Hunter Lewis says, “Keynes completely ignores the issue of how you are investing. For him, not only is any investment equivalent to any other investment, but spending is equivalent to investment.” You can see why this is appealing to Barrack Obama as it was to Franklin Roosevelt, who popularized Keynes’ ideas.
The great economist Ludwig von Mises wrote way back in 1944, in his book Omnipotent Government,
“All governments are firmly resolved not to relinquish inflation and credit expansion. They have all sold their souls to the devil of easy money. It is a great comfort to every administration to be able to make its citizens happy by spending. For public opinion will then attribute the resulting boom to its current rulers. The inevitable slump will occur later and burden their successors….Lord Keynes, the champion of this policy, says: ‘In the long run we are all dead.’ But unfortunately nearly all of us outlive the short run. We are destined to spend decades paying for the easy money orgy of a few years.”
All the world’s central banks now operate on Keynesian principles. The Fed, the European Central Bank, and the central banks of Japan, Switzerland and China have printed an astounding $10 trillion since 2007, tripling the size of their combined balance sheets.
With uncertainty plaguing national economies and the future value of their money, people are continuing to turn to gold as a way for safeguarding their future. Two important trends in this are evident in the second quarter. The first, which is a continuation of a trend evident for some time, is a desire for the buyers of gold to take physical possession of it. This means a preference for physical possession of jewelry, coins and bars rather than holding gold ETFs, shares in gold mining companies, or coins or bars held in financial accounts. The second is the way increased private buying has more than made up for a decline in central bank buying.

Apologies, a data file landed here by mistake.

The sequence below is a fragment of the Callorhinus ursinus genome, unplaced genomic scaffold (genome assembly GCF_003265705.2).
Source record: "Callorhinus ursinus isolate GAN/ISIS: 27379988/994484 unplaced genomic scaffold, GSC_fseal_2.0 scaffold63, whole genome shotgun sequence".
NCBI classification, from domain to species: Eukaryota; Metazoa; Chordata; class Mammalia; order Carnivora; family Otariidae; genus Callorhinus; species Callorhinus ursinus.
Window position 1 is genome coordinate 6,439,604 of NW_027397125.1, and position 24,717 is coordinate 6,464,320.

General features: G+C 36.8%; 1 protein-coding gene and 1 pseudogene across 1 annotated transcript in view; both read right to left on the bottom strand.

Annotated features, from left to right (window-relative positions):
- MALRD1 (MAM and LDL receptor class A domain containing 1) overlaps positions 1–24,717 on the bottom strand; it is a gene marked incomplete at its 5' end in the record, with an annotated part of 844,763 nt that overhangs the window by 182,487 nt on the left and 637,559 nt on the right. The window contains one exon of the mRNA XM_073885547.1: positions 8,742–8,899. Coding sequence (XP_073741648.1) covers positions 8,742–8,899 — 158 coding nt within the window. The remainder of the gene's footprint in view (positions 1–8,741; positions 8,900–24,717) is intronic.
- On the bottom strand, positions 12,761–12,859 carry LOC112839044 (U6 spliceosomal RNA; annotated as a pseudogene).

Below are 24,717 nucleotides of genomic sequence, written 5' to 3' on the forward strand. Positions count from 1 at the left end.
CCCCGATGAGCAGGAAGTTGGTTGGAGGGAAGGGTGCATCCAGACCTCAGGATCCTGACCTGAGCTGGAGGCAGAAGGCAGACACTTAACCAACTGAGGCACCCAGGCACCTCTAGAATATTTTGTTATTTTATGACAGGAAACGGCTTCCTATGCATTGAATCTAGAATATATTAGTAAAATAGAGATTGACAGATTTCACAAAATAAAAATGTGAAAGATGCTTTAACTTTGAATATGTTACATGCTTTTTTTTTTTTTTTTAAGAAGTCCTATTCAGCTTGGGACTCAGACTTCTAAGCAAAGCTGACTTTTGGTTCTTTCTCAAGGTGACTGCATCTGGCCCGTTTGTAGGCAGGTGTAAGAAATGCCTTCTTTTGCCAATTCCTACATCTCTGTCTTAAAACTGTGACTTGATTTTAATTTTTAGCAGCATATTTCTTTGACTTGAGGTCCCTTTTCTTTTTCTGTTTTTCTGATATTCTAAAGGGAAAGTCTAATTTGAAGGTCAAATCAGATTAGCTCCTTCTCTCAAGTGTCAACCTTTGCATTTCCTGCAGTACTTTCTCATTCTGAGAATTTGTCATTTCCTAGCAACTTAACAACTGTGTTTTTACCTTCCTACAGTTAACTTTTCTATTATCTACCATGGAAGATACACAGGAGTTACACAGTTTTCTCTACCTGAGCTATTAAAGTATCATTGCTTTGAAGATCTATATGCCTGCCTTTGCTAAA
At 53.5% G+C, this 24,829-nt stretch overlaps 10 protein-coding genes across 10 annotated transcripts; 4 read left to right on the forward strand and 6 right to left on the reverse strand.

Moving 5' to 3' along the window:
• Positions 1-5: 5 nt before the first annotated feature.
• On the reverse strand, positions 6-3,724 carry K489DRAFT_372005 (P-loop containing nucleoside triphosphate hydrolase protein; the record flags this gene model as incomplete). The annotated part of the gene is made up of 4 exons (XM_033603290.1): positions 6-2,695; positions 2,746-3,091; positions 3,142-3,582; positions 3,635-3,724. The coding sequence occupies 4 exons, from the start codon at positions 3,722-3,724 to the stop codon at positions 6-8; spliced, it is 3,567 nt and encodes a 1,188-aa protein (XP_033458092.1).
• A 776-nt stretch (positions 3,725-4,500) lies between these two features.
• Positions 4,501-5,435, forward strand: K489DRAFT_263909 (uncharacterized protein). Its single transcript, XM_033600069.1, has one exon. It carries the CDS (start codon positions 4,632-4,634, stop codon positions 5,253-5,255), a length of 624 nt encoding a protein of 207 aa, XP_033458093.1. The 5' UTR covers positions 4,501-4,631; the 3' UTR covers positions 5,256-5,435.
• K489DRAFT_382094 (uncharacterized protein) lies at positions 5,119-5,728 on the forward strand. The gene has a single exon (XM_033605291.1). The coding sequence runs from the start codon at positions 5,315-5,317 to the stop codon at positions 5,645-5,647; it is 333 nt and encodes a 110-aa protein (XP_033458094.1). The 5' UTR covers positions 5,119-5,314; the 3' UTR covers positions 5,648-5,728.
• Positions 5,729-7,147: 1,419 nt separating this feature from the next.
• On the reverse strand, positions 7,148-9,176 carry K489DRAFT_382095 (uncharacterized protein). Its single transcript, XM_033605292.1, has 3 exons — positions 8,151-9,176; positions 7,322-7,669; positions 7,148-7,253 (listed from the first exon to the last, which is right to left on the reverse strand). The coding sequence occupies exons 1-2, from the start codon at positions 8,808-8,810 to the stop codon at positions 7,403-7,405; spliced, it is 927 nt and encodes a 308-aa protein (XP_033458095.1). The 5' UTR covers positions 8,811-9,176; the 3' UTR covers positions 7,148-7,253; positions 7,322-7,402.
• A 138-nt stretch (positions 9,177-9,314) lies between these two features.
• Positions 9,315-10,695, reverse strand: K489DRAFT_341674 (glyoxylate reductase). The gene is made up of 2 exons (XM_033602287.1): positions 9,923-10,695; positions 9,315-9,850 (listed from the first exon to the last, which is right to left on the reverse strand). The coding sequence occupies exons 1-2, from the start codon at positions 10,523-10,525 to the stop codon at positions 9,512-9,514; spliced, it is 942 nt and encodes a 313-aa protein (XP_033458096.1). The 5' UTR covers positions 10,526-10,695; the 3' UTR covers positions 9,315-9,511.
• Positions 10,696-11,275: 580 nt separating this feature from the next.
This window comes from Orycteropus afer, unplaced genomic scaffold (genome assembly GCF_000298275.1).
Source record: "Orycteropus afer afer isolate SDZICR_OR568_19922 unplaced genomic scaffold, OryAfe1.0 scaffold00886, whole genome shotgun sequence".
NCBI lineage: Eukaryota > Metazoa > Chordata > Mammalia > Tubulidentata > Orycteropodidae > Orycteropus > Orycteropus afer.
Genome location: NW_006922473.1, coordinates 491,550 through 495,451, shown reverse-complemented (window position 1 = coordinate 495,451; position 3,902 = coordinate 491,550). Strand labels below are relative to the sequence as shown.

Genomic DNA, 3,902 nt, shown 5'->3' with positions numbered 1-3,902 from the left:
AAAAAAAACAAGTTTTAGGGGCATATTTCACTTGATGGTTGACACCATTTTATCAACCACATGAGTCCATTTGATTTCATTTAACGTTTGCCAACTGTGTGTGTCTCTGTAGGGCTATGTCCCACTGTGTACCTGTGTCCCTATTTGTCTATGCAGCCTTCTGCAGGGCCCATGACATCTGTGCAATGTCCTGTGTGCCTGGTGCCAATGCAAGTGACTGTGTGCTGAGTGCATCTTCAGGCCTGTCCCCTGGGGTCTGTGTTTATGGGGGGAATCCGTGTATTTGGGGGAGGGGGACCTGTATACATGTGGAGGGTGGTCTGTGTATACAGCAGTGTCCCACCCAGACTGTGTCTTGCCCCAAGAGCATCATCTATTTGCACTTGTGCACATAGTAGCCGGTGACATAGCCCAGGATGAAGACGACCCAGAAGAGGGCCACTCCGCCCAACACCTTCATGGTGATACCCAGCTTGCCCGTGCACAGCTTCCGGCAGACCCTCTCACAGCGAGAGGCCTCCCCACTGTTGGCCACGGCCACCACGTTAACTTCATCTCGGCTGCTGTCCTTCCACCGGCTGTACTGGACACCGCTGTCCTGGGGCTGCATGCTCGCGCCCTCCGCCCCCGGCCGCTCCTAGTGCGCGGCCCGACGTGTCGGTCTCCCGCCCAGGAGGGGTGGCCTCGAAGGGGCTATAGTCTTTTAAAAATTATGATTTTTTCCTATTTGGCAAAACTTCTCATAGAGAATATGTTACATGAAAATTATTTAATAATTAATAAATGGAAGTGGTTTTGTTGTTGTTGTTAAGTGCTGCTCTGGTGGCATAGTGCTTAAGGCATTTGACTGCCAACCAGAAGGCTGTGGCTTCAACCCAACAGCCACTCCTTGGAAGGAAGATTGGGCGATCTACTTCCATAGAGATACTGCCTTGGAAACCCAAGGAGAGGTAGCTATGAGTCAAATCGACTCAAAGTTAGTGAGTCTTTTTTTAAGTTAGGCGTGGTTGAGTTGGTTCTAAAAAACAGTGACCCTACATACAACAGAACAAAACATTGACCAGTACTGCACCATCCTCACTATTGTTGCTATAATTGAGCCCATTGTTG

After the sharp decline in April, gold prices seem to have bottomed. On balance, the second quarter showed very positive signs. Jewelry showed a multi-year high as lower prices generated a surge of demand from consumers, particularly in China and India. In China, demand hit a record 385.5 metric tons in the second quarter. That was double the figure from a year earlier and well above the 294.3 metric tons of the first quarter, which occurred before the big price drop in April. Overall, world gold jewelry demand increased 37% and reached 575.5t, the highest volume in five years and in value terms 20% higher than the second quarter 2012.
Gold demand in India in the second quarter was up 70% year on year to 310t despite continued government efforts to curb enthusiasm for the metal. Jewelry was up 52% to 188t, and retail bar and coin sales set a record at 122t, up 116%.
Worldwide, the second quarter showed record demand for coins and bars to 508t, up 56% in value terms. Counter to this, there were outflows from ETFs; however, SPDR Gold Trust, the largest gold ETF, in August reported the first net increase in purchases in two months.
The world’s central banks’ purchases of gold slowed to 71.1t, down 56% on the previous year but nevertheless marking the tenth consecutive quarter of purchases. I would have expected more central bank buying; however, it must be noted that China has not reported its central bank purchases of gold since 2009. Despite its silence, China is known to have added gold to its central bank holdings from mines it owns within the country as well as from foreign countries allowed to operate gold mines in China.
[First published at American Liberty.]